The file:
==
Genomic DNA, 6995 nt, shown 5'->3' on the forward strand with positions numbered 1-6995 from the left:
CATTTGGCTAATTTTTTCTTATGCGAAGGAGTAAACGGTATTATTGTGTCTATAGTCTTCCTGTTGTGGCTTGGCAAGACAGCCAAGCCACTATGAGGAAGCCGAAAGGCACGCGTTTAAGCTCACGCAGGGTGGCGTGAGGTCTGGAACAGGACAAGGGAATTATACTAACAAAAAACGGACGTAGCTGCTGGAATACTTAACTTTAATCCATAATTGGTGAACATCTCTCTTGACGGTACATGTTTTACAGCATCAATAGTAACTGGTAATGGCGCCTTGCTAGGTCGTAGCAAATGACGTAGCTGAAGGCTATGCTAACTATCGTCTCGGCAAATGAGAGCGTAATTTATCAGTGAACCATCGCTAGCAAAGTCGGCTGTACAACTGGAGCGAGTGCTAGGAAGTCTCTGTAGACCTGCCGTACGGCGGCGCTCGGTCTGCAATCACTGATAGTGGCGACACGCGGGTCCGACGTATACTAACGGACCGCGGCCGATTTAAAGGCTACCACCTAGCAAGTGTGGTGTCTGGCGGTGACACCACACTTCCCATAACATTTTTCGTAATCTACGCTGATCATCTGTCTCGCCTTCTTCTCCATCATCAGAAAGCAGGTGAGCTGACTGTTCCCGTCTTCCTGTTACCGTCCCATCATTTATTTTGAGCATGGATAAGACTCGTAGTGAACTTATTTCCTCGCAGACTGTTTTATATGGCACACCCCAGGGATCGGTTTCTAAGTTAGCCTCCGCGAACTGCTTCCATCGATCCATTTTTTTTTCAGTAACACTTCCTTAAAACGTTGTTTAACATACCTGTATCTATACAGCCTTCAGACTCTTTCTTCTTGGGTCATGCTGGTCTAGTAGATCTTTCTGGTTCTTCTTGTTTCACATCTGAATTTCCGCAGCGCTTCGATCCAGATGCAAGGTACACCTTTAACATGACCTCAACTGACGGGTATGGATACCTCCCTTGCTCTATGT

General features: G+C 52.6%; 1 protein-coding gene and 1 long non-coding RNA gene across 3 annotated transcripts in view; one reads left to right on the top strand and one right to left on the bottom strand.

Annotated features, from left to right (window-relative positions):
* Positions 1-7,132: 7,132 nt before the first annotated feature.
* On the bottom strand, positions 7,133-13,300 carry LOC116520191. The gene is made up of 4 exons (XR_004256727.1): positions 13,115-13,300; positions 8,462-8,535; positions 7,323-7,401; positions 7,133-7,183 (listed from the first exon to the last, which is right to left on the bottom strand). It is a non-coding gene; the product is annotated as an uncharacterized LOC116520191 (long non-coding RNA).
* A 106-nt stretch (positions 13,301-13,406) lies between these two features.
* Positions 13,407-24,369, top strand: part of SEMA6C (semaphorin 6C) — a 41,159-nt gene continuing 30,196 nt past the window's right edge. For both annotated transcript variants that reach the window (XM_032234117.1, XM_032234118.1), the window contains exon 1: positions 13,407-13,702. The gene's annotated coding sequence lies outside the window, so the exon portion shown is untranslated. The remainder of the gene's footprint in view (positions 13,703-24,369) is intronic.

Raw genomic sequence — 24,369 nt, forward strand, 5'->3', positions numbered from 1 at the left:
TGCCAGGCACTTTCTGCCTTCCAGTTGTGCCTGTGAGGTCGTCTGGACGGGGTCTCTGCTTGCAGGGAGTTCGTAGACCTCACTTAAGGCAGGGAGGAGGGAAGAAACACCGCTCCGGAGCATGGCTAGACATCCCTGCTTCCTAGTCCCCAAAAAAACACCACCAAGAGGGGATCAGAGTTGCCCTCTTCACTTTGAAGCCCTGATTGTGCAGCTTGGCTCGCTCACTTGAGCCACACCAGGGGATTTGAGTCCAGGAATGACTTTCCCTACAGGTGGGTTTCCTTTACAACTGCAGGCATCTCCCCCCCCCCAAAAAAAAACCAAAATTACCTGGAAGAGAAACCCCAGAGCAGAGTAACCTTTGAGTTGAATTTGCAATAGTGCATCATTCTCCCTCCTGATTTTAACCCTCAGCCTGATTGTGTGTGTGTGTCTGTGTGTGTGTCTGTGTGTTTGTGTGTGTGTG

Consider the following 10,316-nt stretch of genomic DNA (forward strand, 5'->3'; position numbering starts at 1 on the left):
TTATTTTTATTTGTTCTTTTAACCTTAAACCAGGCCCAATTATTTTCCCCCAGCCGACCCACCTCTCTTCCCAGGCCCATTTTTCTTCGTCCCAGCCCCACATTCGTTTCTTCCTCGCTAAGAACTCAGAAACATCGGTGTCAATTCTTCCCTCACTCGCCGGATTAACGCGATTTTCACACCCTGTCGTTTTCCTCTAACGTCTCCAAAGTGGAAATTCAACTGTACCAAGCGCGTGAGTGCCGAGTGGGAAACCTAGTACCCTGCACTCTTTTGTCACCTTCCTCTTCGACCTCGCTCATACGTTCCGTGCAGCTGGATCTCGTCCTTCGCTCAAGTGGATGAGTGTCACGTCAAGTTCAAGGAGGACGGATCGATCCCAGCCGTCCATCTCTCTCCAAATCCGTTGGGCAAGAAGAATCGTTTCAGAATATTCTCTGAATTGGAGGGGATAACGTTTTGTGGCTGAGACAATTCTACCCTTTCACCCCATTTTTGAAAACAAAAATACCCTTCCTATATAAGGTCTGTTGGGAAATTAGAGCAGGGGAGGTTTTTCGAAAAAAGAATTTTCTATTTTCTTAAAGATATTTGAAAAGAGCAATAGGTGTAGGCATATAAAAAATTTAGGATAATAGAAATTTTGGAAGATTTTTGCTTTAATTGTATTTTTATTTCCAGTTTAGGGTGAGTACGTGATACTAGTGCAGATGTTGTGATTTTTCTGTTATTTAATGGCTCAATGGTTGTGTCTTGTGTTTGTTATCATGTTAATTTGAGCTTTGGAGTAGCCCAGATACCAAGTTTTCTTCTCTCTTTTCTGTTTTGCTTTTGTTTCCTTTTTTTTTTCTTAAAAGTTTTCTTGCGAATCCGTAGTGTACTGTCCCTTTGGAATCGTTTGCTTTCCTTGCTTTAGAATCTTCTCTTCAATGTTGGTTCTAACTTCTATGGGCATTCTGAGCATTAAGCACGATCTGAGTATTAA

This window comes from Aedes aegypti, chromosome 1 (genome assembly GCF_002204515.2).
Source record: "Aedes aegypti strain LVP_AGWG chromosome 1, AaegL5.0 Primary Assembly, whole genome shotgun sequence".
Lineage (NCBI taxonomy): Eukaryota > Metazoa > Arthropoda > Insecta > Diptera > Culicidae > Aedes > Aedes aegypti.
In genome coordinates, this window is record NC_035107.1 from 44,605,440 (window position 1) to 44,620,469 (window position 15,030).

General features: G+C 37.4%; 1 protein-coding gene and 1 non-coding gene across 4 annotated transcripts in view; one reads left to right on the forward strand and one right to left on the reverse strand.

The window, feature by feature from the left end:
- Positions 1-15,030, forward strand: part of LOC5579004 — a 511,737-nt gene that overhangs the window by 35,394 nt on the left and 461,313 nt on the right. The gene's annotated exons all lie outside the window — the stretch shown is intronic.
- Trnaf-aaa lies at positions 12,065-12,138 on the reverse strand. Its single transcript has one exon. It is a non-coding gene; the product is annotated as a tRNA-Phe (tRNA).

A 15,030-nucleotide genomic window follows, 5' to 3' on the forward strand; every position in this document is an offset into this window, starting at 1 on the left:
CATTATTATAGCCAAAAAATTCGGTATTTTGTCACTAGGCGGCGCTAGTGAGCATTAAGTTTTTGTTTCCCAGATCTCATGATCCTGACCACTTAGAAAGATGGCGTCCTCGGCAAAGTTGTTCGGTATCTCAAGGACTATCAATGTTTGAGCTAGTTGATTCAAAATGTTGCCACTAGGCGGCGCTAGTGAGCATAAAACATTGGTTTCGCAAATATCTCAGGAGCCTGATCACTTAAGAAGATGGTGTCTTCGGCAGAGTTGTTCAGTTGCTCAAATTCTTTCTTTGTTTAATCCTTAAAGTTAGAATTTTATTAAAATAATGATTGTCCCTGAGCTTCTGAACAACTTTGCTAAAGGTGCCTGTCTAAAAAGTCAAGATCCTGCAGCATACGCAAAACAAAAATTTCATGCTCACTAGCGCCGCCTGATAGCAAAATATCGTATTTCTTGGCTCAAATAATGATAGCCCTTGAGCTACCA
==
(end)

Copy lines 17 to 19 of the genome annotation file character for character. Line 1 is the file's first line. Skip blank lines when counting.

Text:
General features: G+C 37.4%; 1 protein-coding gene and 1 non-coding gene across 4 annotated transcripts in view; one reads left to right on the forward strand and one right to left on the reverse strand.

The window, feature by feature from the left end:
- Positions 1-15,030, forward strand: part of LOC5579004 — a 511,737-nt gene that overhangs the window by 35,394 nt on the left and 461,313 nt on the right. The gene's annotated exons all lie outside the window — the stretch shown is intronic.